This is how I respond to anyone who says to me that they are disappointed because they never win anything - You beat one hundred million swimmers in the most important race of your life.
That's a pretty damn good start on nobility.
It's a pretty good start into existence... didn't Hitler also win this race? And Osama bin Laden? Etc.? If this is all it takes to live a noble existence, I'm unimpressed.
True - many a privileged sperm have gone on to successfully complete their mission while hundreds of millions of others died in their wake, only to eventually become total douchebags to the other winners of similar swim meets. The fact that someone wouldn't be who they are today if not for being that winning sperm is still a nice thing to remind them of when they have little else to consider themselves "winners" over.
What people ultimately become doesn't erase what they may have been earlier in life. Although Adolf was a lazy slouch most of his life prior to ascending to totalitarian power, there was probably someone who admired him and his talents. Some of the worst examples of human morality still do. Nobility is in the eye of the beholder. I think I'm rambling now.
Also, it sounds like you ascribe to the Charlie Sheen philosophy on life: "duh, winning!" So, is that all it takes to be "noble"? We may admire people for their talents, but don't we really admire people for how they treat others? Doesn't "noble action" require acting for the sake of others?
I'm not the least bit competative, and Charlie Sheen makes my skin crawl. I concede that my initial comment doesn't really address your question. However, what one person considers noble, another may consider to be ignoble. Some consider veganism to be noble, others think it is pointless and unhealthy. Some consider Homeland Security to be a noble defense against terrorism, others consider it an attack on our personal freedoms. Some consider the murderer of an abortion doctor to be noble, most others would disagree. Noble, in the terms you are exploring, has a very slippery definition.
I was just joking about Charlie Sheen, but you make my point for me; if nobility is open to such subjective interpretation and is hard to define, maybe it is an illusion. However, while there are some things which are highly subjective (vegetarianism, abortion, etc.), what seems crucial is an understanding that we should be "good", specifically to other people besides just ourselves. I'm not really completely down on the idea of living a noble life, but I am surprised at how little people seem to care about actually doing so, judging in no small measure by how little they even understand the concept.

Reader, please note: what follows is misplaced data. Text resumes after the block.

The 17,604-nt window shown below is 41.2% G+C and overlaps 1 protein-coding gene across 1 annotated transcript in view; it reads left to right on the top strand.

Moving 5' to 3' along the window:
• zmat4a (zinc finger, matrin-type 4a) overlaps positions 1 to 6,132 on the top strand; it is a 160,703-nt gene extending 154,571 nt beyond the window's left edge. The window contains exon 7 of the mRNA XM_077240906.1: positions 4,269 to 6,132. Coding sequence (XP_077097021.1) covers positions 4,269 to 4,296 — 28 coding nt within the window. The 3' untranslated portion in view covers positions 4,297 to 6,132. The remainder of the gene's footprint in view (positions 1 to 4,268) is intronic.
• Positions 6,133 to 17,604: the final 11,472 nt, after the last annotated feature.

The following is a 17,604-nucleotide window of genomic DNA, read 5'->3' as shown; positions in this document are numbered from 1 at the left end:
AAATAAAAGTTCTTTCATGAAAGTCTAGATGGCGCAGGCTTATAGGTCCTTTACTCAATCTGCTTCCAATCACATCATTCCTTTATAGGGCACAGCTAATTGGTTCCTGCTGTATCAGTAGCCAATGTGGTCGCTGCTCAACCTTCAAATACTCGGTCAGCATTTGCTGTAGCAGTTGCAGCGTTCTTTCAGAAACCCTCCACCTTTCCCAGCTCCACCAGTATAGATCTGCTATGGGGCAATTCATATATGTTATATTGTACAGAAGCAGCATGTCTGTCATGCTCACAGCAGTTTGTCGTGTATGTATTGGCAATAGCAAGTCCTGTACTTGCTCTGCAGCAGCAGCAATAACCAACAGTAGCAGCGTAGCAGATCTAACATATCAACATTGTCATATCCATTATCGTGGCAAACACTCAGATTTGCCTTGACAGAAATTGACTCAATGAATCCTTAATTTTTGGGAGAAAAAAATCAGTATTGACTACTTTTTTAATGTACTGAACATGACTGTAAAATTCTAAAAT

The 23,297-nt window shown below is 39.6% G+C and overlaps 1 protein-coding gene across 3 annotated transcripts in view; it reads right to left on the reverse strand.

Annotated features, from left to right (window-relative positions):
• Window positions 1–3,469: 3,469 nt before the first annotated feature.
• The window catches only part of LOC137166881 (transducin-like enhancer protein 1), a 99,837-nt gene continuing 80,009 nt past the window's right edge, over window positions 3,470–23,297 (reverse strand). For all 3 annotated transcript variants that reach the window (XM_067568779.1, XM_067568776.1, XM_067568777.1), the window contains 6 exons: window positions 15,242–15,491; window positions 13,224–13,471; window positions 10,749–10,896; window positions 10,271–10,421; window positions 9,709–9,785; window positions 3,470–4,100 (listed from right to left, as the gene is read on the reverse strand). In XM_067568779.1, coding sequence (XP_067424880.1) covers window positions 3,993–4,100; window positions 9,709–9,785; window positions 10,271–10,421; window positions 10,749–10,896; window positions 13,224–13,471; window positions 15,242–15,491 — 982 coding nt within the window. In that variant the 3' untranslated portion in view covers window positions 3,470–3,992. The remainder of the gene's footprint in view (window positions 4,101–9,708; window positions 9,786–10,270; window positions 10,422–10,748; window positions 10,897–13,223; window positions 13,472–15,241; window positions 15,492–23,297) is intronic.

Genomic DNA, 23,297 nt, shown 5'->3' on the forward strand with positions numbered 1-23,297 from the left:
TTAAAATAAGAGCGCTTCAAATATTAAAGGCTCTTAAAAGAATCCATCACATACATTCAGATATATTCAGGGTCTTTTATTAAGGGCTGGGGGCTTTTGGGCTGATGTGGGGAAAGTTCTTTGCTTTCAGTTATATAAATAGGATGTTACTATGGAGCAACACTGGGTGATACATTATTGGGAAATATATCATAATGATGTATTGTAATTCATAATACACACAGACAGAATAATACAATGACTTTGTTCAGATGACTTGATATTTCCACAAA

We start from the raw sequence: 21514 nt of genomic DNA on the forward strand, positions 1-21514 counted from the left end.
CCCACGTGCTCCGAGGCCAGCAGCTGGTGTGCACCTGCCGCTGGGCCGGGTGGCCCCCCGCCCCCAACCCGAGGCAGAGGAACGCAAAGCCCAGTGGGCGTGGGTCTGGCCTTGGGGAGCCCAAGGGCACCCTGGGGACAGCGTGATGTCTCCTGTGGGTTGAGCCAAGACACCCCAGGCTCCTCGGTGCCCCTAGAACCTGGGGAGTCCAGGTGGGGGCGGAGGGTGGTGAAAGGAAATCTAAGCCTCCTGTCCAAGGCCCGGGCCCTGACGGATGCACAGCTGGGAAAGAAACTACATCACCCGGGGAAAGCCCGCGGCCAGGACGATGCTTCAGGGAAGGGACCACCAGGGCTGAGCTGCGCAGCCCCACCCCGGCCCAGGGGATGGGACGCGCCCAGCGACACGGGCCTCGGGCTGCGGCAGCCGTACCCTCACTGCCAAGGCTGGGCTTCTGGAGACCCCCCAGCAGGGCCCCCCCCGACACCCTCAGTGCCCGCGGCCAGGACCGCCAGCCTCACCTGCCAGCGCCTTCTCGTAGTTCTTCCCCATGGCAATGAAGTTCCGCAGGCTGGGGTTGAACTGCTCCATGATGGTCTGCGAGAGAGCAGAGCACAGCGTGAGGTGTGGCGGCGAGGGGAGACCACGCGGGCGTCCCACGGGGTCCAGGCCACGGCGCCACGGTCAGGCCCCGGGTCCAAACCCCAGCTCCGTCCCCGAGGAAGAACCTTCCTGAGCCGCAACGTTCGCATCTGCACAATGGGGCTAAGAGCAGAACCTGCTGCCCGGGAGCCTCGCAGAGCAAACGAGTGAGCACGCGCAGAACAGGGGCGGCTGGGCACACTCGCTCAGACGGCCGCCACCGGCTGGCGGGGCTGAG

You could replace "noble" with the word "moral" and have a very similar dilema. I've had that argument with theists more often than I can count. One person's definition of morality is another person's definition of immorality. In Uganda, murdering gays is widely considered moral behavior. In Islamic extremist societies, killing infidels is considered not only moral, but neccessary. In Ireland, allowing a pregnant mother to die while her dying fetus kills her was a decision based exclusively on a twisted perception of morality. The one thing these all have in common is that religion is the foundation for all of them.
Indeed, the two words are virtually interchangeable. Are you arguing for a moral nihilism? Are you saying that there really is no such thing as morality, that all our behavior is "one and the same"?
Mine is not an argument for moral nihilism. Actually, my opinion is that the only way to legitimize the word "morality" is to precede it by the word "secular". Take away influences motivated by religious mysiticism, and you have a much less slippery concept. Generally, theists will still argue that there will still be instances unrelated to religion that are interpretted differently - but those are far more manageable.
For instance, outliers may argue that their idea of morality is a death penalty sentence for people who involuntarily cause the death of others - but a reasonable debate can occur over that issue that does not rely on some obscure religious doctrine, that by its own definition cannot be questioned. There is such a thing as morality, and it is generally the basis of how secular laws are formed. Not all laws are just, but at least they have the ability to evolve with time and with their changing environment, unlike religious doctrine.
You'll get no argument from me there. It goes without saying that a "system" of morality derived from wishful thinking is illusory and transparently egotistical.
If I remember right, the root of noble really means something like "good to know", or perhaps "worth knowing". I feel like if I am a person other folks consider worth knowing, that is noble enough for me. :)
But are they people worth knowing as well? Not that I think you are totally missing the mark (you're not), but if we base our worth on what others think of us, this becomes an infinite regress into... what? Nobility? I don't think so.